Recycled Tires Improve Trail at Dora Kelley
Former trail suffered from erosion, trip hazards.
Visitors to Dora Kelley Nature Park now have an easier climb on the path connecting the Holmes Run trail to Sanger Avenue thanks to a new surface made of recycled tires.
The Alexandria Department of Recreation, Parks and Cultural Activities installed a pervious “Flexi-Pave” trail in the park in August. The surface material has continuous voids to allow stormwater to pass through, reducing the frequent flooding and erosion issues that had previously occurred along the trail.
The material used for the trail is made of 1,597 recycled rubber passenger tires that, if stacked in a landfill, would be 1,300 feet tall.
Park planner Dana Wedeles said the trail is located in a resource protection area, which means the department wasn’t allowed to install more concrete or another impervious surface. Now, rainwater trickles straight through the surface and into the ground below.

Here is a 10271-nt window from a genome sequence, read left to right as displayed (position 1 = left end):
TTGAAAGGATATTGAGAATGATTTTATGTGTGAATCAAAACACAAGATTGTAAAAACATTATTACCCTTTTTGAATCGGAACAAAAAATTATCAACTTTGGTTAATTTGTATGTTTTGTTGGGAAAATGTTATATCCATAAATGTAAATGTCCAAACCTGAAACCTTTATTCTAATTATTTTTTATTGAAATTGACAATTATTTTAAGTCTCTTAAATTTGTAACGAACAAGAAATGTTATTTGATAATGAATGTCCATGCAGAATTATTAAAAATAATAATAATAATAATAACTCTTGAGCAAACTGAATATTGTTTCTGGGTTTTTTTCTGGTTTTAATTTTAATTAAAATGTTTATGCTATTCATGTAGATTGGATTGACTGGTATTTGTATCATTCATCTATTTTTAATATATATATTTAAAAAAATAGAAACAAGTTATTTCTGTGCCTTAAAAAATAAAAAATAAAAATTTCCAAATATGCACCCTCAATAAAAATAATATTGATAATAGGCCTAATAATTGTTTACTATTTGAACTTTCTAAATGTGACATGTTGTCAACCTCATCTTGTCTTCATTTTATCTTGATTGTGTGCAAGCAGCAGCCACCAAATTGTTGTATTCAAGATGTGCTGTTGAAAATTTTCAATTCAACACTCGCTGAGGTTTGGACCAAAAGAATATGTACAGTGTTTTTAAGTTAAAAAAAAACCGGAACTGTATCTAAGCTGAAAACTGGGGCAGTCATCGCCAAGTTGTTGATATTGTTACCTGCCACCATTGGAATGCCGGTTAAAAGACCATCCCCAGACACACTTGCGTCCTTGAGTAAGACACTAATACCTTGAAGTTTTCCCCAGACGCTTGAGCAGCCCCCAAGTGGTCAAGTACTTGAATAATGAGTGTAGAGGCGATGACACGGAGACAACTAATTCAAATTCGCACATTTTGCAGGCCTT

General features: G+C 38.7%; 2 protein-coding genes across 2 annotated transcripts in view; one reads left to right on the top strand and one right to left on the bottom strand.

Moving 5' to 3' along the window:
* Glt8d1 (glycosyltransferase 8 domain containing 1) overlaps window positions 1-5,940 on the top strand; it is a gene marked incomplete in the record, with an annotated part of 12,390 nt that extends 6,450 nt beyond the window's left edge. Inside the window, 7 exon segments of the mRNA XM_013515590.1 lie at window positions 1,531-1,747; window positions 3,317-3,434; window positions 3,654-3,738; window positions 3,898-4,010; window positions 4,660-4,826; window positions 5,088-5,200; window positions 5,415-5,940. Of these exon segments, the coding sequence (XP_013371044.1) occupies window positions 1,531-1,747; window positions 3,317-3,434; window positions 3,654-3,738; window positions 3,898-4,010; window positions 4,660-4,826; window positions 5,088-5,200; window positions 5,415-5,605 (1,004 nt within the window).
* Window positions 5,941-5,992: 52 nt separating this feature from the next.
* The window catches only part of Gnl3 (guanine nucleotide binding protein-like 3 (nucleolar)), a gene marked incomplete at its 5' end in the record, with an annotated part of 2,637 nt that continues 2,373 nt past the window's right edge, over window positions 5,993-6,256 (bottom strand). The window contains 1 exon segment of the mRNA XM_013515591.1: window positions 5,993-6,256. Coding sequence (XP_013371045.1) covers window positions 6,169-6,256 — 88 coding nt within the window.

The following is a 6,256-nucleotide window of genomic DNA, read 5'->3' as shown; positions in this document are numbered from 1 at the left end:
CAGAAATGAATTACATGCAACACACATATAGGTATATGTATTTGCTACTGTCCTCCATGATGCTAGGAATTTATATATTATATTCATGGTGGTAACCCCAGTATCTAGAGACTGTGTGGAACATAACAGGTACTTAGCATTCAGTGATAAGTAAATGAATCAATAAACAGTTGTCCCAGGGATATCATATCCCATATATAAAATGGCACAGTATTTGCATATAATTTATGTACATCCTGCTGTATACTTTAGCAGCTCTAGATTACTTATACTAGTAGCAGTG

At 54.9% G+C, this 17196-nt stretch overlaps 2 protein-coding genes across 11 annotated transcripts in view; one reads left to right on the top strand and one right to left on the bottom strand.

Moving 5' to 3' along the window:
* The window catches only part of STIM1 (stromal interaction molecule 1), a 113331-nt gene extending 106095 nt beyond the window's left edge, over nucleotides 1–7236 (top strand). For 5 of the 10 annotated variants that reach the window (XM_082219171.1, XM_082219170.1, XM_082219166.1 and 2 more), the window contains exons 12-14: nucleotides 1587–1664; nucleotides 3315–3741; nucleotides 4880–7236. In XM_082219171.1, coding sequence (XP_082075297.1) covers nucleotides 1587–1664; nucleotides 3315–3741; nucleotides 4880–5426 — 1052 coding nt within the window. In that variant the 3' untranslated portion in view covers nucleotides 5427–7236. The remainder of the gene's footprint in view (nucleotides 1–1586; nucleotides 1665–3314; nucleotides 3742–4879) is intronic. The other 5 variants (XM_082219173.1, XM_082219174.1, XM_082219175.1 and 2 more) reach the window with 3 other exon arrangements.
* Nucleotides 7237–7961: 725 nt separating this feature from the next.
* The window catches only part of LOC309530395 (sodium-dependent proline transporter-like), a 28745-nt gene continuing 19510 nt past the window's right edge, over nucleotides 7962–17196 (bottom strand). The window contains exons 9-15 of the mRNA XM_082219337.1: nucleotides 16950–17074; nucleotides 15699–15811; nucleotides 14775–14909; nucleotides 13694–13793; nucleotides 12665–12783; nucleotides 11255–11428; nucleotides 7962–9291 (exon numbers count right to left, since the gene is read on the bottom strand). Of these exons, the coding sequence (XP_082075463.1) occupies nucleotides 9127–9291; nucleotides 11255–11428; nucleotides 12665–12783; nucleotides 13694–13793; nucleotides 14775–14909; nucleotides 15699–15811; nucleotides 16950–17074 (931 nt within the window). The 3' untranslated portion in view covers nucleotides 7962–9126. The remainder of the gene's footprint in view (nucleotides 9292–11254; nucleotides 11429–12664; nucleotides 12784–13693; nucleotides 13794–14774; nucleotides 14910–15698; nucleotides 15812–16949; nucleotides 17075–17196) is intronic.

“It’s environmentally sensitive in two ways,” Wedeles said. “It’s pervious, and it's using recycled materials, so we thought it would be a good match for the park.”
Park user Carol Feather Martin, who visits the park daily to walk her dog, said she loves the new surface.
“It’s just a total improvement, a thousand times, because it was just dirt and rocks, uneven,” she said.
The new surface covers about 580 linear feet. Dora Kelley is the second city park where planners have tried out the new material. The first was a test run on a pathway leading to the park at Fort Williams Park in the spring. Park planners were impressed with those results, Wedeles said.
The newly resurfaced trail at Dora Kelley is often used as a commuter path for cyclists, pedestrians and parents with strollers. Before the resurfacing, it was full of rocks and tripping hazards. Wedeles said the department conducted a survey about the new surface and that users praised the now-flat surface.
“Almost all of the feedback has been positive, and people have been saying they’ll use the trail more,” she said.
Dora Kelley Nature Park is a 50-acre wildlife sanctuary located to the west of North Beauregard Street between North Morgan Street and Sanger Avenue.
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